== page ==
Exemptions from Military Service: Mothers in the Military and Fathers at Home?

Katherine Franke

Should the Army have exempted a mother from active-duty service because she has two young children, when her husband could have cared for them?

The New York Times reported recently that Lisa Pagan, a member of the U.S. Army Individual Ready Reserves, brought her two small children (ages 3 and 4) with her when she
had been reactivated for service and reported for duty at Ft. Benning,
GA, hoping to dramatize her request for an exemption from service on
the grounds of family hardship.  Pagan, who had done one tour of duty
in Iraq as a truck driver, had been recalled to active duty but claimed
that she should be exempted from serving because there was no one to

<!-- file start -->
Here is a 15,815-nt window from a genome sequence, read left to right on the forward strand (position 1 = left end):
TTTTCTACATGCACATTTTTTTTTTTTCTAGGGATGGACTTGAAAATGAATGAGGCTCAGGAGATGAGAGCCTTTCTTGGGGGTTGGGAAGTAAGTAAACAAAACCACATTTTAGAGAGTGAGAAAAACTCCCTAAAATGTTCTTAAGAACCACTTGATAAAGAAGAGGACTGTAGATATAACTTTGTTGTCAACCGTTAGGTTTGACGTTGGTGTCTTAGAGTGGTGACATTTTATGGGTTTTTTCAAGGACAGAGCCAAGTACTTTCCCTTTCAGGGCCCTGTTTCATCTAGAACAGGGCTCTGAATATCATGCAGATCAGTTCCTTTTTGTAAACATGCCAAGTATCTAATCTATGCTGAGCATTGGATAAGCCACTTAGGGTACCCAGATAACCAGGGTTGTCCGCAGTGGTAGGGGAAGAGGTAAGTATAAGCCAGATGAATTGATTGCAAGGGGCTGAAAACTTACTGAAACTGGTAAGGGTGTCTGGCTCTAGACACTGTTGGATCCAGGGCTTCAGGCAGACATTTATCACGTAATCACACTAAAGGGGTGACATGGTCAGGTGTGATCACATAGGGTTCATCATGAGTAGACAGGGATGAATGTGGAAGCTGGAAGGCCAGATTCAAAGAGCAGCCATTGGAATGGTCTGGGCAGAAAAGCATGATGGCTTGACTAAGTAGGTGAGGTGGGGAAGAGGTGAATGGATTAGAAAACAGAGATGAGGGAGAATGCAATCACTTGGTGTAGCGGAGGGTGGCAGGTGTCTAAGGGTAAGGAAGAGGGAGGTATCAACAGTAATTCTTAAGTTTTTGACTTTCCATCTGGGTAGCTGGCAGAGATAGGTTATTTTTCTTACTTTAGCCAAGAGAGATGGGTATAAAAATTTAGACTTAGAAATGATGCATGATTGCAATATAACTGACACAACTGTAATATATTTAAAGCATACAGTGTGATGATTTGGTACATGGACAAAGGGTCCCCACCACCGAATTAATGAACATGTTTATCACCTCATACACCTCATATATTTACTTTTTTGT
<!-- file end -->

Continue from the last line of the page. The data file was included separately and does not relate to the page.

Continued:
care for her children.  Seems that her husband, Travis, had to travel a
great deal for his job in sales, and could not be depended upon to
provide child-care for their children.   The Army’s regulations provide
that in the case of extreme personal
hardship, amounting to “an adverse impact on a Reservist’s dependents
resulting from his or her mobilization,” the Reservist may be
transferred to another division of the Reserves or discharged. 32 CFR §44.4(f)

Pagan’s plea for exemption was granted this week when she was
honorably discharged from the Army.  (The Individual Ready Reserves
(IRR) is comprised of former full-time soldiers who still have time
remaining on their military commitments. When Army hopefuls sign their
enlistment contracts, they are agreeing to an eight-year stint in the
service. After four years or so, soldiers who do not wish to become
lifers are given discharges and return to the civilian world. But
they’re still on the hook as IRR reservists and are supposed to keep
the Army apprised of their whereabouts.  Slate has a helpful story about how the IRR functions.)

Pagan’s case raises some difficult questions for those of us
concerned with gender-based justice.  On the one hand, the Army, just
like any other employer, needs to be sensitive to the dependency needs